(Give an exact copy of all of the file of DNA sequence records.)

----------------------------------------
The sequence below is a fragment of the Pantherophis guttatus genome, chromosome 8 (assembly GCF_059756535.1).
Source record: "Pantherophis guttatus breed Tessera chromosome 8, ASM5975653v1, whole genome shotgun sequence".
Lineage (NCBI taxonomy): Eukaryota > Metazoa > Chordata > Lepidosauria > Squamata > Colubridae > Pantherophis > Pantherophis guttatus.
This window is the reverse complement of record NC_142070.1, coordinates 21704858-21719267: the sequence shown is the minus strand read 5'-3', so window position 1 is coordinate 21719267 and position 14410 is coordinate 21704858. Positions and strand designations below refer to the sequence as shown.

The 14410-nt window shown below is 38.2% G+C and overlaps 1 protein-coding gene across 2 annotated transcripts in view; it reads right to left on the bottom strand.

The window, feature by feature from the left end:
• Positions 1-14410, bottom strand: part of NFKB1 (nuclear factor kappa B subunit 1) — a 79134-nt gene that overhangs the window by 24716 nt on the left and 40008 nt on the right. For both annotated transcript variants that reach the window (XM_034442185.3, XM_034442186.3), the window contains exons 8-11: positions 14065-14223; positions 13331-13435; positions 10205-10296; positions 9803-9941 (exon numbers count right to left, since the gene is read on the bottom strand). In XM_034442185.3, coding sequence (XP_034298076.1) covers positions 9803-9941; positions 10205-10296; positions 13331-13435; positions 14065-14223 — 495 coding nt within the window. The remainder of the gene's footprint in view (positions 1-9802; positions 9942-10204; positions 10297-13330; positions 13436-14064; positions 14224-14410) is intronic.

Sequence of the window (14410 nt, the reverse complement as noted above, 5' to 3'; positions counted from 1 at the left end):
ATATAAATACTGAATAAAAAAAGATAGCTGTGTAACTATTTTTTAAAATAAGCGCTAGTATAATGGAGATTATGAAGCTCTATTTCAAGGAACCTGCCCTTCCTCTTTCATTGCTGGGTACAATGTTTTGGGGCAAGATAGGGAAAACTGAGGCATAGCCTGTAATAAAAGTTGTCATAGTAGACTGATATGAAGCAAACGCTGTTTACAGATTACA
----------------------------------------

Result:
The sequence below is a fragment of the Pantherophis guttatus genome, chromosome 8 (assembly GCF_059756535.1).
Source record: "Pantherophis guttatus breed Tessera chromosome 8, ASM5975653v1, whole genome shotgun sequence".
Lineage (NCBI taxonomy): Eukaryota > Metazoa > Chordata > Lepidosauria > Squamata > Colubridae > Pantherophis > Pantherophis guttatus.
This window is the reverse complement of record NC_142070.1, coordinates 21704858-21719267: the sequence shown is the minus strand read 5'-3', so window position 1 is coordinate 21719267 and position 14410 is coordinate 21704858. Positions and strand designations below refer to the sequence as shown.

The 14410-nt window shown below is 38.2% G+C and overlaps 1 protein-coding gene across 2 annotated transcripts in view; it reads right to left on the bottom strand.

The window, feature by feature from the left end:
• Positions 1-14410, bottom strand: part of NFKB1 (nuclear factor kappa B subunit 1) — a 79134-nt gene that overhangs the window by 24716 nt on the left and 40008 nt on the right. For both annotated transcript variants that reach the window (XM_034442185.3, XM_034442186.3), the window contains exons 8-11: positions 14065-14223; positions 13331-13435; positions 10205-10296; positions 9803-9941 (exon numbers count right to left, since the gene is read on the bottom strand). In XM_034442185.3, coding sequence (XP_034298076.1) covers positions 9803-9941; positions 10205-10296; positions 13331-13435; positions 14065-14223 — 495 coding nt within the window. The remainder of the gene's footprint in view (positions 1-9802; positions 9942-10204; positions 10297-13330; positions 13436-14064; positions 14224-14410) is intronic.

Sequence of the window (14410 nt, the reverse complement as noted above, 5' to 3'; positions counted from 1 at the left end):
ATATAAATACTGAATAAAAAAAGATAGCTGTGTAACTATTTTTTAAAATAAGCGCTAGTATAATGGAGATTATGAAGCTCTATTTCAAGGAACCTGCCCTTCCTCTTTCATTGCTGGGTACAATGTTTTGGGGCAAGATAGGGAAAACTGAGGCATAGCCTGTAATAAAAGTTGTCATAGTAGACTGATATGAAGCAAACGCTGTTTACAGATTACA